In Windows, I go to command line and 'telnet ' to check the port. How to do the same in Unix?
It seems some people using 'tcpdump port ' commands. Is this monitoring the real time traffic? Thanks.
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nmap is a great general-purpose tool for such things and much else.
nmap host.domain.tld (or
nmap host for a local machine, or
nmap <ipaddr> to check a machine by address not name) will list what common ports are open.
nmap 192.168.23.1-254 -p 22,80,443 will scan a range of hosts by address to see if the TCP ports usually associated with SSH, HTTP and HTTPS are open.
man nmap for many more options - it is the kitchen sink of network checking tools.
You may not have nmap installed at the moment, but it is in just about all distros standard repositories. For debian or ubuntu variants
aptitude install nmap to install it, or find it in the GUI package manager of your choice. If it isn't available easily on your system, get it and more info from http://nmap.org/
You could also just use the same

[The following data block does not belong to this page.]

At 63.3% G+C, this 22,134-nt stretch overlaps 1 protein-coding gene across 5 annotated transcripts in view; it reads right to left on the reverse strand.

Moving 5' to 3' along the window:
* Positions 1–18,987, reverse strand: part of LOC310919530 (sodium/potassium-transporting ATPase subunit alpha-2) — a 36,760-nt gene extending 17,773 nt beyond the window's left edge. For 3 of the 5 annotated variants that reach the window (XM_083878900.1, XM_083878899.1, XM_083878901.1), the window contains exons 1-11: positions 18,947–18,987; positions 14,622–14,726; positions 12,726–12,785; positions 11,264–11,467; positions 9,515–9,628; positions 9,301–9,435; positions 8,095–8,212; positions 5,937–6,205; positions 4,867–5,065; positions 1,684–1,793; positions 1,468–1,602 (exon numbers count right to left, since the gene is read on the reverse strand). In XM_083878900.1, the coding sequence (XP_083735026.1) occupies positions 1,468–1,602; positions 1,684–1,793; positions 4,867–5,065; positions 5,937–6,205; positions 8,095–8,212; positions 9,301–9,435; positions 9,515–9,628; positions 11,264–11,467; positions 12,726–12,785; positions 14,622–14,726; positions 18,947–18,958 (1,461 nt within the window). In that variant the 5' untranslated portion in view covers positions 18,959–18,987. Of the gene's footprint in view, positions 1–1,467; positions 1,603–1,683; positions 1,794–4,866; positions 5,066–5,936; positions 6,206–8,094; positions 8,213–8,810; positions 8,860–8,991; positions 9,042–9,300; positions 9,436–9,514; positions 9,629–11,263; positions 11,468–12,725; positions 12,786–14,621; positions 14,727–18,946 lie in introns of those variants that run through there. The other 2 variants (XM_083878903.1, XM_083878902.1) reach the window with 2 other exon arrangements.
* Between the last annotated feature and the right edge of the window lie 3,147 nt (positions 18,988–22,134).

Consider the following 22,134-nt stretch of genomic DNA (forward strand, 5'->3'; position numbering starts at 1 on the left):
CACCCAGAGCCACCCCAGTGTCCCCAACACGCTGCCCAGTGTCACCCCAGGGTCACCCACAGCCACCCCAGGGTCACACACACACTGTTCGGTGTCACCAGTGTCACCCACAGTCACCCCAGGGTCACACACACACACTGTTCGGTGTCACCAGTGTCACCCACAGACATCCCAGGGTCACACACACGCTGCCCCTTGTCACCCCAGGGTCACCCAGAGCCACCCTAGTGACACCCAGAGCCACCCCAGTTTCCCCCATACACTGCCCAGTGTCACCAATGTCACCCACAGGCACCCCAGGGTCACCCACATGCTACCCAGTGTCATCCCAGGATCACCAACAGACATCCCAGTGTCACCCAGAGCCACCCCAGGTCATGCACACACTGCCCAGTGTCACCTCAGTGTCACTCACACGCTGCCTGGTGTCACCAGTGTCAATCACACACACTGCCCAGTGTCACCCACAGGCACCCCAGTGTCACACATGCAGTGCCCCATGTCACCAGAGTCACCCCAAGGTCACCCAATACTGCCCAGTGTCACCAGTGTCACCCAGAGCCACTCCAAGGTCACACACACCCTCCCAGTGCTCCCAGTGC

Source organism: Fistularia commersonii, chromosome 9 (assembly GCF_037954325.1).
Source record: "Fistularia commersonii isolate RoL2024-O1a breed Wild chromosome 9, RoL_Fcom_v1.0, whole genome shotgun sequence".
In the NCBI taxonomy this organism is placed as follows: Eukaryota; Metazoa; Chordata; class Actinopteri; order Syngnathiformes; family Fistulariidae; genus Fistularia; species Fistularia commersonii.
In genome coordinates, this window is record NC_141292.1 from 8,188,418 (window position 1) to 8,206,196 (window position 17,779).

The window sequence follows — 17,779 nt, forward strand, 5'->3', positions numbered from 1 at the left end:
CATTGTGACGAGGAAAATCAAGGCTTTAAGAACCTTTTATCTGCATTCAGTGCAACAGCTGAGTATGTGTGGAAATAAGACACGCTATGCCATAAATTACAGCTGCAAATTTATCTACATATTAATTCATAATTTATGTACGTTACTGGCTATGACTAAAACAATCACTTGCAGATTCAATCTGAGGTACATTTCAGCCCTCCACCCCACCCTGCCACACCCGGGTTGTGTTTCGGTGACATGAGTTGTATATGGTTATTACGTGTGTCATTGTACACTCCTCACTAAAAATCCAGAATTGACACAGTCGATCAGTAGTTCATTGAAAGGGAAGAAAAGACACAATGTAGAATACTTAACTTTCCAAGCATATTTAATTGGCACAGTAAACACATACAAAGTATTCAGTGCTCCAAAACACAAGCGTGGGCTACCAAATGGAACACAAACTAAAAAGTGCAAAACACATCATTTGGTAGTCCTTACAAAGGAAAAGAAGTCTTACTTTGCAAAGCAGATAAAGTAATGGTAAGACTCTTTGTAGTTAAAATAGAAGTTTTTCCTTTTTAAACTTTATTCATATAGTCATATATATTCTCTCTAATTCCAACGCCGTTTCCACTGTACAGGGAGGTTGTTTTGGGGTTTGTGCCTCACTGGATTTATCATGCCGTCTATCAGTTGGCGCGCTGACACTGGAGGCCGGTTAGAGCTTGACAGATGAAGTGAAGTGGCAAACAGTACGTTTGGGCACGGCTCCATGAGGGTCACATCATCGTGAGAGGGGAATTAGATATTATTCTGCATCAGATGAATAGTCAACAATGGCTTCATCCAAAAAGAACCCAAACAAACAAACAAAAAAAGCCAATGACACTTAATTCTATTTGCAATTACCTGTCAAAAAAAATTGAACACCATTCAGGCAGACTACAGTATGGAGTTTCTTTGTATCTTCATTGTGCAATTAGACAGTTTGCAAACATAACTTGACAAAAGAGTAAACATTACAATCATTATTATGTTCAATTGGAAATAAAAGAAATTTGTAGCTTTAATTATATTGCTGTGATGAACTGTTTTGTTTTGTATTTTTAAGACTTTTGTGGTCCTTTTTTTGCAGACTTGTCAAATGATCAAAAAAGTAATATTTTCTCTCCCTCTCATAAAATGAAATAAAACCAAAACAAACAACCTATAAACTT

telnet client technique that you are already familiar with as that is available too and usually installed in one of the default packages, but
nmap is a tool worth getting to know as it can be helpful for diagnosing network issues, just checking that things are as they should be, and so on. There are also a few decent graphical front-ends to it, if you would prefer to interact with it away from the command line.
If you're using bash, then the man pages state that you could write to /dev/tcp/HostNameOrIP/port. I've used this a few times and if the remote port is open, then there is no response. If the system cannot connect to the remote port, then it states the reason
[kevin@box ~]$ echo -n > /dev/tcp/www.yahoo.com/80 [kevin@box ~]$ nslookup www.no-such-domain.com Server: 127.0.0.1 Address: 127.0.0.1#53 ** server can't find www.no-such-domain.com: NXDOMAIN [kevin@box ~]$ echo -n > /dev/tcp/www.no-such-domain.com/80 -bash: www.no-such-domain.com: Name or service not known -bash: /dev/tcp/www.no-such-domain.com/80: Invalid argument [kevin@box ~]$ echo -n > /dev/tcp/192.168.3.3/80 #no such server on my network -bash: connect: No route to host -bash: /dev/tcp/192.168.3.3/80: No route to host [kevin@box ~]$ echo -n > /dev/tcp/192.168.3.1/88 #nothing listening on port 88 -bash: connect: Connection refused -bash: /dev/tcp/192.168.3.1/88: Connection refused [kevin@box ~]$